Assume 3 datasets (experiments) for the same population of a discrete random variable, dataset 1 has observed values {1, 2, 3, NA} values, dataset 2 {1, 2, 3, 4, 5, NA} and dataset 3 {1, 2, 3, 4, 5, 6, 7, NA}. These are very large datasets (in the order of thousands) but with fewer samples in higher values (e.g. 6,7 here).

I would like to calculate the p.m.f. and the c.d.f. by aggregating the datasets. NA values are due to some unknown uncensoring mechanism (some of the observations are right-censored, some just lost because of technical issues independently of the observation itself).

I tried to get the empirical probabilities for each value by just aggregating all possible datasets, i.e. for value 1 all datasets, for value 5 the last two and for value 6 only the third dataset. My problem is that this does not give a valid p.m.f. (the sum is > 1). Is there any way to normalize or another way to combine these datasets?


In terms of normalizing the probability mass function, it should be a relatively simple fix.

Define your current probability mass function $P(X=x)$. Suppose that this sum of all probabilities $\Sigma_{i=1}^n P(X=x_i)$ equals some value $c$, where $c$ in this case is greater than 1. Note that when $\Sigma_{i=1}^n P(X=x_i)=c\neq 1$, this is not a valid probability function.

Define a new probability function $P'(X=x_i)=\frac{P(X=x_i)}{c}$ for all values $x_i$. Because you are normalizing by the sum of probabilities $c$, the new probability function $P'(X=x_i)$ will now sum to 1 and, provided it satisfies all other Kolmogorov Axioms, will be a valid probability function.

(What I described here will actually be applicable for any value of $c\neq 0$, so $c$ need not be greater than 1 in order for this to work.)

As for the missing/lost values, that will take some additional treatment. If you are comfortable proceeding without that lost information and assuming that, for example, the proportion of 1s you see across the three datasets is an accurate portrayal of the true proportion of 1s you expect to see in the aggregated dataset, then this normalization technique is all you need to do. (Note that this should be true for the proportion of 1s, 2s, and so on.)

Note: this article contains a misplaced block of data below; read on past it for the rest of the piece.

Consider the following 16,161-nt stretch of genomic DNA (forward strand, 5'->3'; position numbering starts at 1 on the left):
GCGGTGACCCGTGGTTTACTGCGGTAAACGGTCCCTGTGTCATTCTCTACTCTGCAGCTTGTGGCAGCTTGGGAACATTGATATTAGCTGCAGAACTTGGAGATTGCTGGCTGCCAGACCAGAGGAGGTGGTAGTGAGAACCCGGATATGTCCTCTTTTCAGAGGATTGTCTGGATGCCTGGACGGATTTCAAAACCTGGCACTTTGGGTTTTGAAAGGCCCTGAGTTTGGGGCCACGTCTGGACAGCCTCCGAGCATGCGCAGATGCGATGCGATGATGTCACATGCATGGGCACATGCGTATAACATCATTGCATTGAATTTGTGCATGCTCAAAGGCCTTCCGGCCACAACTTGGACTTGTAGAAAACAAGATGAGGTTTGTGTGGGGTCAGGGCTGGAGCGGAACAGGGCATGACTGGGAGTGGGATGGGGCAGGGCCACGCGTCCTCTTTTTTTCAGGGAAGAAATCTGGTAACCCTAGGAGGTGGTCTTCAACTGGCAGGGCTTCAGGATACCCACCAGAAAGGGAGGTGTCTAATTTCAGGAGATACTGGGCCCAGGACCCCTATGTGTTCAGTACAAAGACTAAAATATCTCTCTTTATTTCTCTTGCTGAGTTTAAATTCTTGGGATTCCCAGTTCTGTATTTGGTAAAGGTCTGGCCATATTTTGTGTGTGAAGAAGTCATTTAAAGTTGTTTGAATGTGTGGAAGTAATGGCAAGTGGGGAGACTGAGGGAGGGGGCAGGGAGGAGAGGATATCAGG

If you do not believe these values to be missing completely at random (and I strongly doubt that they are MCAR), then you may need to look into survival analysis or missing data imputation to estimate or impute these values before estimating the p.m.f. If you proceed with a p.m.f. ignoring the missingness or the censoring mechanism, then your p.m.f. will likely be an inaccurate representation of the true distribution of the variable of interest. (It follows that if your p.m.f. is an inaccurate representation of the variable of interest, then your c.d.f. will also be an inaccurate representation.)

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    $\begingroup$ Thank you Matt. I agree that normalizing with the sum does make the p.m.f. a valid one but not a correct one. The NA values are more than 60% and it is definitely not the case that in the example P(X <= 7) = 1. The data comes from an external system, so it is not easy to understand the censoring mechanism (sometimes values are right-censored, sometimes the observations are lost but we only see a NA value). $\endgroup$ – user90772 Aug 8 '16 at 15:09

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